This recipe will easily give you 5-6 rather generous servings and will need an electric whisk or liquidizer jug :

1x 454g tub natural yogurt
1 x 850g tin mango puree
250 ml cold water
6 tbsp sugar

  • place all the ingredients into your liquidizer or in a large jug if using an electric whisk
  • whisk/ blend till all the ingredients have combined together, leave to chill in the fridge
  • serve in tall sundae style glasses 

That is really all there is to it. For a bit of a twist, you can always add in a few chunks of mango for a bit of texture and dive in with a spoon. For a slightly naughtier version, top up with squirty cream ! If like me you've got a weak spot for strawberries, swap the mango puree for a punnet of strawberries and wizz up in the exact same way.

I'll leave you with a rather brilliant advert for mango lassi by HSBC ..

Wednesday, 1 May 2013

Lamb Korma

Korma .. Probably the most popular curry for non Asians due to it's cream based non chilli flavour, but to me a curry isn't a curry if it doesn't have that hit of heat - wether it's mild or blistering hot there needs to be some form of  spice !

With this dish I did exactly what i love- experimented, tweaked and tested and the recipe below is the end result. If you're not a fan of lamb, I will be putting up my chicken version too.

This is a fab dish for when you've planned an evening with friends or family as not only is it indulgent  and aromatic- a real palate pleaser, it can be done in advance and frozen half way through cooking, and finished off on the day you require it 

The amounts below are for about 5-6 people:

2 medium onions
100ml ghee
4-5 garlic cloves crushed
1 inch piece ginger crushed / 1 tbsp ginger paste
1 tbsp coriander seeds
1 tsp salt
1tbsp cumin seeds
1 tsp cloves
1tsp black peppercorns
4 green cardamoms
1 tbsp curry powder
zest & juice of 1 lemon
2- 2 1/2 lb lamb*
2oz ground almonds
200ml double cream
2oz flaked almonds 
  • Heat the ghee in a heavy based pan, slice your onions and add to the oil along with the ginger and garlic. Fry on a low heat, stirring frequently until the onions have softened and just begin to colour.
  • While the onions are cooking, grind the the cumin, cloves, peppercorns & cardamom in a blender mill or with a pestle and mortar.
  • Add the ground spices to the onion along with the curry powder stir well  and cook through for another couple of minutes
  • Turn the heat up to almost full and add in your lamb. Cook and stir through until the lamb has browned well, add in the lemon zest, juice, salt, ground almonds and stir through
  • Cover the pan and leave to simmer gently for about an hour till the lamb is tender. Stir in the cream once the lamb is cooked, sprinkle in the flaked almonds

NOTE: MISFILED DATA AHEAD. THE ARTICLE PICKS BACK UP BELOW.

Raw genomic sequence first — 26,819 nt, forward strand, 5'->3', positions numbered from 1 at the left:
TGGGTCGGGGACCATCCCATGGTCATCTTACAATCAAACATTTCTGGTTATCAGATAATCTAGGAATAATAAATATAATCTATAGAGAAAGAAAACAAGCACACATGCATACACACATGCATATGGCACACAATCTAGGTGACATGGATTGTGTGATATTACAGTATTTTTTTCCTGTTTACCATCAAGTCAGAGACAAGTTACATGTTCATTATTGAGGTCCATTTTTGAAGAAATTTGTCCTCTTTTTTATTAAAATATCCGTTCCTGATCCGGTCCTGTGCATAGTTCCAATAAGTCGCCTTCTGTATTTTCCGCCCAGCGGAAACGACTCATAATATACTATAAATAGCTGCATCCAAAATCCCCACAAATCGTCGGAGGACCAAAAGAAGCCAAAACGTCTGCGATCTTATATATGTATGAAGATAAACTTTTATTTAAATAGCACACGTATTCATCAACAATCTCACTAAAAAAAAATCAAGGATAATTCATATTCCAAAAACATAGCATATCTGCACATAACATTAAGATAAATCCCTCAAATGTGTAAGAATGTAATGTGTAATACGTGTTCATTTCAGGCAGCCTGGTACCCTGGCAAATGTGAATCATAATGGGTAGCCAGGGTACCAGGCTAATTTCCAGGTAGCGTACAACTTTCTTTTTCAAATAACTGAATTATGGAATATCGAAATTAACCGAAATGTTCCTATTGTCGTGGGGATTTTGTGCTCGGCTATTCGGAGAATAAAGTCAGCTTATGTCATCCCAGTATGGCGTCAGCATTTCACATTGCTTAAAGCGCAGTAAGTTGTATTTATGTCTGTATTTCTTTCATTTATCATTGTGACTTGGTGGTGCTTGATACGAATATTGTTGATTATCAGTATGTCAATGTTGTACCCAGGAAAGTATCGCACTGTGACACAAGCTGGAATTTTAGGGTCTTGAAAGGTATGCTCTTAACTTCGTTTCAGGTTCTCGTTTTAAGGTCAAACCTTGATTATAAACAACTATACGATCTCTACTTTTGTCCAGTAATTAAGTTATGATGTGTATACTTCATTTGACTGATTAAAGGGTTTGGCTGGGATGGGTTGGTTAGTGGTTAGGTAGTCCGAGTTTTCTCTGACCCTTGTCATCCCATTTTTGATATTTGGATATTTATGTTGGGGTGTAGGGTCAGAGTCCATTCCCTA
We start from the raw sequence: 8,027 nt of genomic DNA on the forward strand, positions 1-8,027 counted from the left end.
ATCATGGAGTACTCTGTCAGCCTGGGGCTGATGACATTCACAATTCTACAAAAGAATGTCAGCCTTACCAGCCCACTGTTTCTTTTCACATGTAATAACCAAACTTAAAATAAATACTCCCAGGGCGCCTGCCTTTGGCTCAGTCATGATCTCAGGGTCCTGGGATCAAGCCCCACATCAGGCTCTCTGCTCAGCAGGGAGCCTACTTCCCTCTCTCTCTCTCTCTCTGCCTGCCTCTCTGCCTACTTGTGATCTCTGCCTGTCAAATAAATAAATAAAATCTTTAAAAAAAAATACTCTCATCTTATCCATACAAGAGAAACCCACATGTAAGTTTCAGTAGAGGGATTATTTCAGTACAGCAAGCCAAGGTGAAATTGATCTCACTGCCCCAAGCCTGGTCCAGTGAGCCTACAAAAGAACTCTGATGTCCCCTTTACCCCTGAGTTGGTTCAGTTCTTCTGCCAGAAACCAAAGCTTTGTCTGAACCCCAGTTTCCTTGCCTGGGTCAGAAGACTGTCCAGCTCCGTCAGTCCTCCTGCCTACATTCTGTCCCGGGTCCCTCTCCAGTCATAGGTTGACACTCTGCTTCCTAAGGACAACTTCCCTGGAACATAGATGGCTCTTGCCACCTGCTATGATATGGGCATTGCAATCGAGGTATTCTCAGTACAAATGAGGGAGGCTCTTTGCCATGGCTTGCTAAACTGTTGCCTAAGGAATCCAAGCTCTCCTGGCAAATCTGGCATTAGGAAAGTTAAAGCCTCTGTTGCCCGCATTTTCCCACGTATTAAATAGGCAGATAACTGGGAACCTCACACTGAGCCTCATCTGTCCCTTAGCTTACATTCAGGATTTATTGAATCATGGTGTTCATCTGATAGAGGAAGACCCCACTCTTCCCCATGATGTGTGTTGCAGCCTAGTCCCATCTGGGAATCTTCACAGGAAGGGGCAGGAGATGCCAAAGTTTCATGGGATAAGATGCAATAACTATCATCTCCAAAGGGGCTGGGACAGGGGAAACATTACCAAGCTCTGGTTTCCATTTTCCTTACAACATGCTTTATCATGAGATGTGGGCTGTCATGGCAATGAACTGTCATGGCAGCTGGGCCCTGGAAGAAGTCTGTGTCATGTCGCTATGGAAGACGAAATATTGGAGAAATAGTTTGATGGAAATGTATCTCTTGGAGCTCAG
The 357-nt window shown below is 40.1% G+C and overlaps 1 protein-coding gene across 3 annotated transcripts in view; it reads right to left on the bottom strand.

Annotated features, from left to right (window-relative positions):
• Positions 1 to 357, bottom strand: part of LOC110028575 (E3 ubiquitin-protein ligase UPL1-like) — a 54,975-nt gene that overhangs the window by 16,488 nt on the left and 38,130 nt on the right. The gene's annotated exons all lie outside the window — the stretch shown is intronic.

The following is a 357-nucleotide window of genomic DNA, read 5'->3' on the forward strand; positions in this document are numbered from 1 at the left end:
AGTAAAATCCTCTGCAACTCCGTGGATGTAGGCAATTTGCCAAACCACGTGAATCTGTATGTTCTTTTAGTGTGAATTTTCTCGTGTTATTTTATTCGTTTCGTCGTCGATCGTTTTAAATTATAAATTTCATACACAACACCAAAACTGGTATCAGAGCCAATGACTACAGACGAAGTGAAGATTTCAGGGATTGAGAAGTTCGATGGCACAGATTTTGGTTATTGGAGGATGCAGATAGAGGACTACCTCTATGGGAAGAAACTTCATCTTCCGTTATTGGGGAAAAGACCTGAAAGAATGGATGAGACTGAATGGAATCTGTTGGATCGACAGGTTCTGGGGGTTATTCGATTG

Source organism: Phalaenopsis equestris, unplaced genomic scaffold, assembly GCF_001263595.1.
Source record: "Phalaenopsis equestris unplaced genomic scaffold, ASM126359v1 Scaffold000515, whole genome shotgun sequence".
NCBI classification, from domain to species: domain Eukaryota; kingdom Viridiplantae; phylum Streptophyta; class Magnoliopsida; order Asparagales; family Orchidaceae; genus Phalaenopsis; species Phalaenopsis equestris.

• Serve with boiled rice or naan 

* You can substitute the lamb for chicken instead if you prefer, and to make a slightly lighter version  swap 50ml of the double cream for natural yogurt or even creme fraiche 

Thursday, 14 March 2013

Cheat's Pilau

My cheat's pilau is exactly that- cheating your way to making a short version of the spice filled rice but tastes just as yummy and requires hardly any effort at all !

Traditionally in pilau you have several spices, it's often made for big family get togethers and can be quite time consuming, but this recipe really doesn't take up much time and is a definite winner with my girl friends when we're having a get together.

The amounts below will serve 4-6 people and it goes well with practically any curry but really compliments my recipe for saffron chicken

so to make Cheat's Pilau you'll need

5 cups basmati rice
9 cups fresh boiled water
1 large onion
1 tsp cumin seeds
1bay leaf
small piece of cinnamon
1 bay leaf
3 cloves
1 star anise
2 tsp salt

  • start by slicing your onion as finely as you can, then add into a large heavy based pan with some oil and on a high heat you need to cook the onions till they are dark brown. (You will need to stand by the pan to keep your eyes on the onions as you want them quite dark but not burnt.
  • Add in your bay leaf, and cumin seeds. On a medium heat, cook until the cumin seeds have slightly browned, pour in your water then add in your salt, cinnamon paprika & food colouring. 
  • When the gets to boiling point, add in the rice. Boil the rice until almost all the water has absorbed, lower the heat and place a lid on the pan- cover the lid with a tea towel*
  • leave to rest on a low heat for about 20-30 minutes, remove the lid and fluff up with either a fork or gently with a fish slice and serve !

Tuesday, 12 March 2013

Saffron Chicken

In my last post Sweet Chilli Chicken Noodles I mentioned about chicken making regular appearances at our table and having to find different ways to cook with it. This a is one of those recipes that is just that. I like to serve it as a starter for guests but if we're having it for our main meal it's great with salad on the side or with a bit of my cheat's pilau

For this recipe I've used a whole leg piece per person, as chicken on the bone really does give you more flavour, but if you prefer you can use chicken breast - one per person is more than enough. To serve 4 people you will need :
         large pinch of saffron